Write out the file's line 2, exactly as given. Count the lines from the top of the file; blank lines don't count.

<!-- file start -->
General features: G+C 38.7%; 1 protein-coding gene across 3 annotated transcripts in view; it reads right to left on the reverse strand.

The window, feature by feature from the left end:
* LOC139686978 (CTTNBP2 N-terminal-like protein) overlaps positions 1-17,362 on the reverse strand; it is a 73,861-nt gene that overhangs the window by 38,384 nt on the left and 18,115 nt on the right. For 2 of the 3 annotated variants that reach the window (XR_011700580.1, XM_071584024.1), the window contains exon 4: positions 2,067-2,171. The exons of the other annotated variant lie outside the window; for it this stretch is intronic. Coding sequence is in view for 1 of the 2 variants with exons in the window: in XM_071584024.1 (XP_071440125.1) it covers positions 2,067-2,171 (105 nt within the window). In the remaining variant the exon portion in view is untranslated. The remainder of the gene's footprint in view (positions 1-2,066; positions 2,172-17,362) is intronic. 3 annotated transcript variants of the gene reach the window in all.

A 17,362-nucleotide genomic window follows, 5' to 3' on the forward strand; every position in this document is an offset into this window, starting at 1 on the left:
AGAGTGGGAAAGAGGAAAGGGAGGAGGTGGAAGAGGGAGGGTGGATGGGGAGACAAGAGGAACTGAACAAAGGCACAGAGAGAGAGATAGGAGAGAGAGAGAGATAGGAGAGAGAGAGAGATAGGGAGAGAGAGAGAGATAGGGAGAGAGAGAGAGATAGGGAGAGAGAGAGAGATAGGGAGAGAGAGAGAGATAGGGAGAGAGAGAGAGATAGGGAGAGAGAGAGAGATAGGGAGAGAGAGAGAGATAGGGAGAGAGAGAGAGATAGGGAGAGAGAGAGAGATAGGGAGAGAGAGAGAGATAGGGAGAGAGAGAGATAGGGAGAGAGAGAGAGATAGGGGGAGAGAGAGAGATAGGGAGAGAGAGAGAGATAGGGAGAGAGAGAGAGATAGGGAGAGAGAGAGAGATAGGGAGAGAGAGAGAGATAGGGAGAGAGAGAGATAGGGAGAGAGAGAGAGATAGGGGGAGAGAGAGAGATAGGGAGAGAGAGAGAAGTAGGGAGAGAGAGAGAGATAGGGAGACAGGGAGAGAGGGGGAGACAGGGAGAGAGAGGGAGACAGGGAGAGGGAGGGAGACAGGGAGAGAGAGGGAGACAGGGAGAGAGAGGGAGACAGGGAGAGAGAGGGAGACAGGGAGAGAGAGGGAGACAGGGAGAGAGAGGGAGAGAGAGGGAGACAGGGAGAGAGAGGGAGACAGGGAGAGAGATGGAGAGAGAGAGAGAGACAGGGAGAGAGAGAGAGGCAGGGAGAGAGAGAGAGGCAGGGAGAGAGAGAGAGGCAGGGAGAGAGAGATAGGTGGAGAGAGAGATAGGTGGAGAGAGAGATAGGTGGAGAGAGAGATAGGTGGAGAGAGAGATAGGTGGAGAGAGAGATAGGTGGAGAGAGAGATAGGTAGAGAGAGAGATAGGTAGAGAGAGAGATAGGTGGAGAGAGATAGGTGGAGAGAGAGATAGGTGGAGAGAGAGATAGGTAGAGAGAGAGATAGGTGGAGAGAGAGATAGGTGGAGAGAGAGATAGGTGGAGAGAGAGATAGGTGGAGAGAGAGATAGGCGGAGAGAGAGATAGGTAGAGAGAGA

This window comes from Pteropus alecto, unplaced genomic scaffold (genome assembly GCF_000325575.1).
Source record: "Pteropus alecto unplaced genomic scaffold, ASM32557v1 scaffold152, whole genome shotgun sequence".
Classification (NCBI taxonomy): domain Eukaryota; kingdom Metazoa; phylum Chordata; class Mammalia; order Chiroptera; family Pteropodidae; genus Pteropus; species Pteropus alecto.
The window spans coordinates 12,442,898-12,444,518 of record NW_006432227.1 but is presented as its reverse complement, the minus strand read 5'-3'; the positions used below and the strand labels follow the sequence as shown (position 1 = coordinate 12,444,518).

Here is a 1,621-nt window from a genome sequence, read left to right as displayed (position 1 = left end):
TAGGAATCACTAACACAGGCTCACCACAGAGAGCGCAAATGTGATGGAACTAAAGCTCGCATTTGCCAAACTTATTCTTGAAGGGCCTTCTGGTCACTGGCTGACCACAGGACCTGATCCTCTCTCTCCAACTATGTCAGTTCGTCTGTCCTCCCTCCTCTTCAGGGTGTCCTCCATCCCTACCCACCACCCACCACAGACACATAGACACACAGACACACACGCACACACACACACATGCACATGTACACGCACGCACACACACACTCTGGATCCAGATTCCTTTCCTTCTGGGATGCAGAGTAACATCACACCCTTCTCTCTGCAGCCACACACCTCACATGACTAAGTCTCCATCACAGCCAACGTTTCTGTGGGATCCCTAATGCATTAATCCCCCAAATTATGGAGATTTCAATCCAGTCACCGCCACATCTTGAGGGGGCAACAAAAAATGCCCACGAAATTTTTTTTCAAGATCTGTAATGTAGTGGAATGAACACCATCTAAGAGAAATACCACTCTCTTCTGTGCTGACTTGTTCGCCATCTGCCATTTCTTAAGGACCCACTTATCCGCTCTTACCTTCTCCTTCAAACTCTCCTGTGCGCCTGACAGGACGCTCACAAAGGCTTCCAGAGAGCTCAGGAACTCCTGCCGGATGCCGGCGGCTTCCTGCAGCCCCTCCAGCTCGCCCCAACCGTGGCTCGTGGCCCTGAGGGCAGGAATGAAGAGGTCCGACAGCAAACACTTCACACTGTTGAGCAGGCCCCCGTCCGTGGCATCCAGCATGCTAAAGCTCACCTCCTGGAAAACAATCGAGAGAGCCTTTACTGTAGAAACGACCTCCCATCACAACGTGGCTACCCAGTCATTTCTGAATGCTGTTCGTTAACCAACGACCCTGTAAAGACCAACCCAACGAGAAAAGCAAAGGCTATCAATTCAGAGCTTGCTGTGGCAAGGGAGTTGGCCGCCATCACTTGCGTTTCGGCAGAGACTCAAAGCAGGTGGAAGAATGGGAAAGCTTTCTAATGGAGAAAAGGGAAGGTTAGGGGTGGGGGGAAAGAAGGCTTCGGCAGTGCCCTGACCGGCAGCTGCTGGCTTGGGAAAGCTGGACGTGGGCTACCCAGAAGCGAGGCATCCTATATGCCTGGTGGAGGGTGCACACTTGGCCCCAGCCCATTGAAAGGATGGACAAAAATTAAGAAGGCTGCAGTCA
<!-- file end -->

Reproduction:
The window, feature by feature from the left end: